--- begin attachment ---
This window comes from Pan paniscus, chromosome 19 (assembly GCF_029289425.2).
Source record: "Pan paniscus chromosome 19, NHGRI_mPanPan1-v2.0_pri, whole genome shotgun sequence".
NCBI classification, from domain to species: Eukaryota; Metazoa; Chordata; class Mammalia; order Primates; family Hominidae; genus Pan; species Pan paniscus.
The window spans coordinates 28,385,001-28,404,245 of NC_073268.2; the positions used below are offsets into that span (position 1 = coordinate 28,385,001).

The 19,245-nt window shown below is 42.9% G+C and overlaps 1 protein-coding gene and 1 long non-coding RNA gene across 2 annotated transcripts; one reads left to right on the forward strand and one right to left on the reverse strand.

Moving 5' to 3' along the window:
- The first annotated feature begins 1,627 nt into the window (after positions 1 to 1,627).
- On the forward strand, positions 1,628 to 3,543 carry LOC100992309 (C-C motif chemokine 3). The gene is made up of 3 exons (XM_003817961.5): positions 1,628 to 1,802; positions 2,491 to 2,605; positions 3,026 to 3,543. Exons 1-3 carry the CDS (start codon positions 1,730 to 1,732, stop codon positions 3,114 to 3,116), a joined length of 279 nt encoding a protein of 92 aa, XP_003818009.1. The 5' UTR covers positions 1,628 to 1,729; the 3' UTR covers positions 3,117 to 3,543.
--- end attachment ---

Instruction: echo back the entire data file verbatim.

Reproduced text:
This window comes from Pan paniscus, chromosome 19 (assembly GCF_029289425.2).
Source record: "Pan paniscus chromosome 19, NHGRI_mPanPan1-v2.0_pri, whole genome shotgun sequence".
NCBI classification, from domain to species: Eukaryota; Metazoa; Chordata; class Mammalia; order Primates; family Hominidae; genus Pan; species Pan paniscus.
The window spans coordinates 28,385,001-28,404,245 of NC_073268.2; the positions used below are offsets into that span (position 1 = coordinate 28,385,001).

The 19,245-nt window shown below is 42.9% G+C and overlaps 1 protein-coding gene and 1 long non-coding RNA gene across 2 annotated transcripts; one reads left to right on the forward strand and one right to left on the reverse strand.

Moving 5' to 3' along the window:
- The first annotated feature begins 1,627 nt into the window (after positions 1 to 1,627).
- On the forward strand, positions 1,628 to 3,543 carry LOC100992309 (C-C motif chemokine 3). The gene is made up of 3 exons (XM_003817961.5): positions 1,628 to 1,802; positions 2,491 to 2,605; positions 3,026 to 3,543. Exons 1-3 carry the CDS (start codon positions 1,730 to 1,732, stop codon positions 3,114 to 3,116), a joined length of 279 nt encoding a protein of 92 aa, XP_003818009.1. The 5' UTR covers positions 1,628 to 1,729; the 3' UTR covers positions 3,117 to 3,543.